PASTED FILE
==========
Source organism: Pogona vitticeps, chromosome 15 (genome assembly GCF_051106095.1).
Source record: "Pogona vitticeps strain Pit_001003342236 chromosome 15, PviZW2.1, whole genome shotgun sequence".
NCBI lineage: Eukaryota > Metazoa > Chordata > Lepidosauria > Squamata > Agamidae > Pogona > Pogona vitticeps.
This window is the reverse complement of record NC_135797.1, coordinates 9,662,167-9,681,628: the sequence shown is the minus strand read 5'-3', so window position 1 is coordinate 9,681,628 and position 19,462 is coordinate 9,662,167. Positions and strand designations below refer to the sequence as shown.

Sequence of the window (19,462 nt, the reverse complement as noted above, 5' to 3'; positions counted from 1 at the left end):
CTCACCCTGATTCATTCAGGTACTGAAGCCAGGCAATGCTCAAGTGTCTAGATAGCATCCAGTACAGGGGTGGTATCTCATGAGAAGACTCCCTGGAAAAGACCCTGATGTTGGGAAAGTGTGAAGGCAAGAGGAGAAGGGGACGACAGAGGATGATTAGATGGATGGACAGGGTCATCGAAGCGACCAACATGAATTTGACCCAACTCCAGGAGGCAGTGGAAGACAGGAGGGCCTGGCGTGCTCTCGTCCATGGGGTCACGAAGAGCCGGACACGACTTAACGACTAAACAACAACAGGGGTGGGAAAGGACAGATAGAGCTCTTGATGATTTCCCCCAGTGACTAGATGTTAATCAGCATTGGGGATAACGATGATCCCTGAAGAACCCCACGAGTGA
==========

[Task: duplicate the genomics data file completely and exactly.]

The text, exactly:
Source organism: Pogona vitticeps, chromosome 15 (genome assembly GCF_051106095.1).
Source record: "Pogona vitticeps strain Pit_001003342236 chromosome 15, PviZW2.1, whole genome shotgun sequence".
NCBI lineage: Eukaryota > Metazoa > Chordata > Lepidosauria > Squamata > Agamidae > Pogona > Pogona vitticeps.
This window is the reverse complement of record NC_135797.1, coordinates 9,662,167-9,681,628: the sequence shown is the minus strand read 5'-3', so window position 1 is coordinate 9,681,628 and position 19,462 is coordinate 9,662,167. Positions and strand designations below refer to the sequence as shown.

Sequence of the window (19,462 nt, the reverse complement as noted above, 5' to 3'; positions counted from 1 at the left end):
CTCACCCTGATTCATTCAGGTACTGAAGCCAGGCAATGCTCAAGTGTCTAGATAGCATCCAGTACAGGGGTGGTATCTCATGAGAAGACTCCCTGGAAAAGACCCTGATGTTGGGAAAGTGTGAAGGCAAGAGGAGAAGGGGACGACAGAGGATGATTAGATGGATGGACAGGGTCATCGAAGCGACCAACATGAATTTGACCCAACTCCAGGAGGCAGTGGAAGACAGGAGGGCCTGGCGTGCTCTCGTCCATGGGGTCACGAAGAGCCGGACACGACTTAACGACTAAACAACAACAGGGGTGGGAAAGGACAGATAGAGCTCTTGATGATTTCCCCCAGTGACTAGATGTTAATCAGCATTGGGGATAACGATGATCCCTGAAGAACCCCACGAGTGA